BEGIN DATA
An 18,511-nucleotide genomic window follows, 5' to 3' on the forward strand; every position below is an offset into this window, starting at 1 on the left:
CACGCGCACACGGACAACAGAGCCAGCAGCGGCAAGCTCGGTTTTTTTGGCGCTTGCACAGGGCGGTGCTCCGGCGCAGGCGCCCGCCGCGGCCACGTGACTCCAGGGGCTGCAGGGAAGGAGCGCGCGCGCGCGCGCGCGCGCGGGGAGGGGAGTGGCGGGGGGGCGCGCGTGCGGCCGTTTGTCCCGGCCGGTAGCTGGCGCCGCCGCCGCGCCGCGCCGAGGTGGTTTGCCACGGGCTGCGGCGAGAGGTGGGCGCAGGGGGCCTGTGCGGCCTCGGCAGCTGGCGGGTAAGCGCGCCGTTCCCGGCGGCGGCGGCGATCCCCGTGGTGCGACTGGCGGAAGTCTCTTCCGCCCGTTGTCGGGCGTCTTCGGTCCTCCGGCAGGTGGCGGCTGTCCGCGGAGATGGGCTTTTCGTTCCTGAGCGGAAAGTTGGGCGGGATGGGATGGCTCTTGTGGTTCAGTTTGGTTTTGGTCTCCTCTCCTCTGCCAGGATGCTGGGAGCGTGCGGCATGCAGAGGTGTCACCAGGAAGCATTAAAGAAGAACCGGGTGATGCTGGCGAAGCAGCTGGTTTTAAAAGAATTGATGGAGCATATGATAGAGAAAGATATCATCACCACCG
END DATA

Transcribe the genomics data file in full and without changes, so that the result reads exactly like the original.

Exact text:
An 18,511-nucleotide genomic window follows, 5' to 3' on the forward strand; every position below is an offset into this window, starting at 1 on the left:
CACGCGCACACGGACAACAGAGCCAGCAGCGGCAAGCTCGGTTTTTTTGGCGCTTGCACAGGGCGGTGCTCCGGCGCAGGCGCCCGCCGCGGCCACGTGACTCCAGGGGCTGCAGGGAAGGAGCGCGCGCGCGCGCGCGCGCGCGGGGAGGGGAGTGGCGGGGGGGCGCGCGTGCGGCCGTTTGTCCCGGCCGGTAGCTGGCGCCGCCGCCGCGCCGCGCCGAGGTGGTTTGCCACGGGCTGCGGCGAGAGGTGGGCGCAGGGGGCCTGTGCGGCCTCGGCAGCTGGCGGGTAAGCGCGCCGTTCCCGGCGGCGGCGGCGATCCCCGTGGTGCGACTGGCGGAAGTCTCTTCCGCCCGTTGTCGGGCGTCTTCGGTCCTCCGGCAGGTGGCGGCTGTCCGCGGAGATGGGCTTTTCGTTCCTGAGCGGAAAGTTGGGCGGGATGGGATGGCTCTTGTGGTTCAGTTTGGTTTTGGTCTCCTCTCCTCTGCCAGGATGCTGGGAGCGTGCGGCATGCAGAGGTGTCACCAGGAAGCATTAAAGAAGAACCGGGTGATGCTGGCGAAGCAGCTGGTTTTAAAAGAATTGATGGAGCATATGATAGAGAAAGATATCATCACCACCG